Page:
The Rio Tinto 2019 full year results presentation slides are available at https://www.riotinto.com/invest/financial-news-performance/regulatory-filings
Rio Tinto’s chief executive defended the miner’s decision not to set targets for reducing the carbon emissions of its customers, saying it was focused on putting its own house in order. While the Anglo-Australian group would work with its clients, which include some of the world’s biggest steelmakers, to reduce greenhouse gas emissions, chief executive Jean-Sébastien Jacques on Wednesday said his priority was on outcomes he could control. Rio on Wednesday set an “ambition” to reduce its operating emissions to net zero by 2050 and invest $1bn in climate-related projects over the next five years.
Rio Tinto Chief Executive J-S Jacques said "We have again delivered strong financial results with underlying EBITDA of $21.2 billion, underlying EBITDA margin of 47% and return on capital employed of 24%. This performance allows us to return a record final ordinary dividend of $3.7 billion, resulting in a full-year ordinary dividend of $6.2 billion and total cash returns of $7.2 billion.
Rio Tinto has pledged to reduce its greenhouse gas emissions to zero by 2050 and invest $1bn over the next five years in climate-related projects. Jean-Sébastien Jacques, chief executive, said the miner’s net zero commitment, which applies only to its own operations, was a “huge undertaking” that would mean all of its future growth would need be carbon neutral. Rio is already working with Apple and Alcoa to develop carbon-free aluminium and has just announced plans to build a solar farm to power its new iron ore mine in Australia.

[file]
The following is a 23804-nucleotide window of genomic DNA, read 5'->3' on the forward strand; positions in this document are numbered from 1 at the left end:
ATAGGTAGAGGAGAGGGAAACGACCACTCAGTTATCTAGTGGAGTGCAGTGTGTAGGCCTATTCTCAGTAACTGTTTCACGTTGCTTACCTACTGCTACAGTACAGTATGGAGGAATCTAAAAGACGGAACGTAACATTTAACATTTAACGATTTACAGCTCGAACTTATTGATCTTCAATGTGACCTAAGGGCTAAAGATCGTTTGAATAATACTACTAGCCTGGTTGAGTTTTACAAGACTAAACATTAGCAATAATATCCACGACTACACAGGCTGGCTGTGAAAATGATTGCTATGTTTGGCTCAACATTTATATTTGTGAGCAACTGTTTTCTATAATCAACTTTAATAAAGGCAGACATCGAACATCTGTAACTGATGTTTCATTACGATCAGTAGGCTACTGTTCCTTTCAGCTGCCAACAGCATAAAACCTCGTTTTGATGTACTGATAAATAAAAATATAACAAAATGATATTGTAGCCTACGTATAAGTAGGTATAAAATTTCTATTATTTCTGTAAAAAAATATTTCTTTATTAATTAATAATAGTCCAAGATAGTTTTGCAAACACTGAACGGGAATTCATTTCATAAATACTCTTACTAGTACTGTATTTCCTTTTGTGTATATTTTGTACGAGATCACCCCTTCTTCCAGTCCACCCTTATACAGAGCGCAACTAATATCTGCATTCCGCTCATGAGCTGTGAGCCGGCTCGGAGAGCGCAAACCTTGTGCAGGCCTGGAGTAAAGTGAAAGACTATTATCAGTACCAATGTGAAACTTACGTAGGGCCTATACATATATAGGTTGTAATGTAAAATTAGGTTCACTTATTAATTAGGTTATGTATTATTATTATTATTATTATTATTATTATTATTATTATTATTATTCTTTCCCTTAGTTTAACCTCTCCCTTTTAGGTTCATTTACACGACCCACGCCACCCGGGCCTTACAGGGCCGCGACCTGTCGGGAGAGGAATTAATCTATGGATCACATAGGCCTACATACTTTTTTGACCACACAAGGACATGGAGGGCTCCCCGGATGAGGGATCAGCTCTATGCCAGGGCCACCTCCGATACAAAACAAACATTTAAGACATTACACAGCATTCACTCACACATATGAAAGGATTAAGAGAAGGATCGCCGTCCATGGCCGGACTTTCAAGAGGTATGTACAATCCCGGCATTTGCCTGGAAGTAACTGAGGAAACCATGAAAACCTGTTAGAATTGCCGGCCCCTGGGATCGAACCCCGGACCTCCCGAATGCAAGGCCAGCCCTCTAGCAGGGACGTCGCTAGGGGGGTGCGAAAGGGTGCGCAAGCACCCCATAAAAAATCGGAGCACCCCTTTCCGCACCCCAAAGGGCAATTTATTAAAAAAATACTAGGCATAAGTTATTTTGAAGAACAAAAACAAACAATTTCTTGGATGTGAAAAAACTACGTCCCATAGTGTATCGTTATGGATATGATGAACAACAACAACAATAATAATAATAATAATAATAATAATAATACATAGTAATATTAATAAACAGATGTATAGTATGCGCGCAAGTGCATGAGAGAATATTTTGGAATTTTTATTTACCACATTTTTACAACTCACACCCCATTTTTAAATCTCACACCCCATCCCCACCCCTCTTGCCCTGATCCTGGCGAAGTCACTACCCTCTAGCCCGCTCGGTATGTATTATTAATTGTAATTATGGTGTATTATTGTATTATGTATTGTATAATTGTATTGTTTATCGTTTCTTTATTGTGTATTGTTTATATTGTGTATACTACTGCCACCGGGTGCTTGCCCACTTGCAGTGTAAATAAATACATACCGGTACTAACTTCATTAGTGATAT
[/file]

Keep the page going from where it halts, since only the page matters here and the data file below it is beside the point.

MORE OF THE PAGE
While the prices of most major commodities are wilting in the face of the coronavirus spreading out of China, iron ore is rallying, proving that supply disruptions can overcome the bearish sentiment over the economic fallout of the epidemic. Spot iron ore has rallied 14% since hitting a low of $79.85 a tonne on Feb. 3, closing at $90.85 on Monday, according to commodity price reporting agency Argus. Chinese iron ore futures on the Dalian Commodity Exchange enjoyed their longest winning streak in four years, rising 16.6% from a closing low of 580 yuan ($82.50) a tonne on Feb. 10 to end at 676 yuan on Monday.